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SBJ/November 14-20, 2011/OpinionPrint All
Now that you have probably turned the cover of the magazine or checked the website to make sure you were reading my column in SportsBusiness Journal, let me explain why I think this product and this approach are critical to sports organizations. Simply stated, Apple has become the success it is because it didn’t assume too much about the knowledge and computer skills of its potential buyers. It made its devices and applications so easy to use that the audience ranges from children to senior citizens. While there were no assumptions that anyone already knew how to use its products, Apple did make one assumption and it was correct: The easier and simpler the devices were to use, the more people would use them.
Apple uses the AIDA formula (awareness, interest, desire, action) to teach and motivate buyers.
Most teams offer some assistance in ticket buying by providing virtual views to show the sight lines from seats with a comparative feature that allows potential buyers to choose their preferred view. Most teams also offer all current ticket-plan holders a personal account representative to answer their questions and help them manage and enjoy their accounts. I have always been a big proponent of this system, but it has its shortcomings. First, the service is only available to current ticket-plan owners who, at least in theory, would have fewer questions than someone trying to go to a game for the first time. Second, it is not an on-demand 24/7/365 type of system, and many questions originate outside of business hours.
Contrast this with Apple’s addition of Siri on the newest phones. Siri, which Apple calls “the intelligent assistant,” can answer questions and serve as your personal assistant. So my mind began to race and imagine similar technological innovations either directly on the teams’ websites or else through an application on a portable device that had similar intelligence to Siri.
As I brainstormed, playing the part of a fan considering buying tickets to his or her first MLB game at Citi Field, my imagination created the following dialogue:
Fan: Buddy, what is the best location in terms of affordability for my family and I to purchase tickets for the Mets vs. Cardinals game next Friday?
Buddy: By “location” do you mean where to buy tickets or what seats are the most affordable?
Fan: Well, both.
Buddy: StubHub is offering a variety of ticket offerings for that game ranging from a low of $12 per person to a high of $48 per person depending upon the seating area you would select. In terms of location within the stadium, the most affordable seats in terms of price considerations only for this particular game are located in Section 501.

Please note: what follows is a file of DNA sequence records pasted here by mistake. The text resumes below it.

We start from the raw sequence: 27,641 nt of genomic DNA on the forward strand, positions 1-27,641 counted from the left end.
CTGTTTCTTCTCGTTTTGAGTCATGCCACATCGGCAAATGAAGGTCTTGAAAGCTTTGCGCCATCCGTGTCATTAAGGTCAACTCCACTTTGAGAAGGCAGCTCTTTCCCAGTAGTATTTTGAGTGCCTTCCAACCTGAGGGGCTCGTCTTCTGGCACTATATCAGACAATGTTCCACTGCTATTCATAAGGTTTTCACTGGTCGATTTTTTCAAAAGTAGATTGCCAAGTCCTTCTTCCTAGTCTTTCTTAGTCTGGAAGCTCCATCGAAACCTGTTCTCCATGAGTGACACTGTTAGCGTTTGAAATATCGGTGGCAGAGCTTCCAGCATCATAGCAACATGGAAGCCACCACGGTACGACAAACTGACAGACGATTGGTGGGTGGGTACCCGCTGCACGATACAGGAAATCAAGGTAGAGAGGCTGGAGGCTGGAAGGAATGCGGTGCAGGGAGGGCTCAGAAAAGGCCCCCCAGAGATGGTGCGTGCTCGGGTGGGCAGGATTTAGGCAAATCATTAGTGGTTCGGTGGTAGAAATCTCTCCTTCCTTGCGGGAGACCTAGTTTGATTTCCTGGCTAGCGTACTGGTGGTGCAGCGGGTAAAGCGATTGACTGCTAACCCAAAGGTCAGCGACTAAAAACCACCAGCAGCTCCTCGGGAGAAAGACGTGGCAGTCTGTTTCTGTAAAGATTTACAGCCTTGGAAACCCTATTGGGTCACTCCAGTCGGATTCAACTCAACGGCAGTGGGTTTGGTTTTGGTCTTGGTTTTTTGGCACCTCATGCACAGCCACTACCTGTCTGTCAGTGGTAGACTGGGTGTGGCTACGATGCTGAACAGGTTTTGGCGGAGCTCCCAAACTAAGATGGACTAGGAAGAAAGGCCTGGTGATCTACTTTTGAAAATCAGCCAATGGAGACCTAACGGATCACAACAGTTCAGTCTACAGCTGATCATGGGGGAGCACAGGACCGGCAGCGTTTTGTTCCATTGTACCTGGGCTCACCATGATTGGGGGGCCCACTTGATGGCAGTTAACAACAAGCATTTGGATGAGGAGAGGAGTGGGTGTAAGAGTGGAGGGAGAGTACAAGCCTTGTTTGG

Fan: Thank you, Buddy. We are staying at the Marriott Hotel in Times Square. What is the most efficient and economical way of getting to Citi Field?
Buddy: You should take the No. 7 train from Times Square directly to Citi Field.
Fan: When we arrive at Citi Field, I would like to have dinner with my family, and we have two children under age 12. What concession stand would you recommend for my family?
Buddy: My recommendation would be Shake Shack, which is located in the outfield seating section near the bullpen gate. This area has several restaurants that would provide other alternatives for your family to consider, as well.
While this may seem too simple, that is why it works. The questions that someone would have about something that they have never experienced are simple and they are usually directly related to their experience, more important to them than to someone else. The issue here is the need to change our existing processes and procedures, which are convenient and easy for us (the provider), and to move to a mind-set where the goal is to provide information to the person inquiring in the easiest, most helpful format possible. That will probably require some degree of artificial intelligence to prompt and ask the question correctly, like I did when asking about where to buy/where to sit.
This is something that must be addressed immediately. “It’s not in the budget” is not the right answer when having the service could have a positive impact on the budget. Siri is in beta form, thus there are ways and means to improve the service and create applications for sports and other industries.
Find and invest in a provider that can offer the technology and the service — and not necessarily in personnel and on-site technology, as it is developing far too rapidly to really be able to strategically decide what to buy. As usual, sports is the late adapter/adopter, but it is better to be late than to be too late.
Bill Sutton (email@example.com) is a professor and associate director of the DeVos Sport Business Management Program at the University of Central Florida and principal of Bill Sutton & Associates. Follow him on Twitter @Sutton_Impact.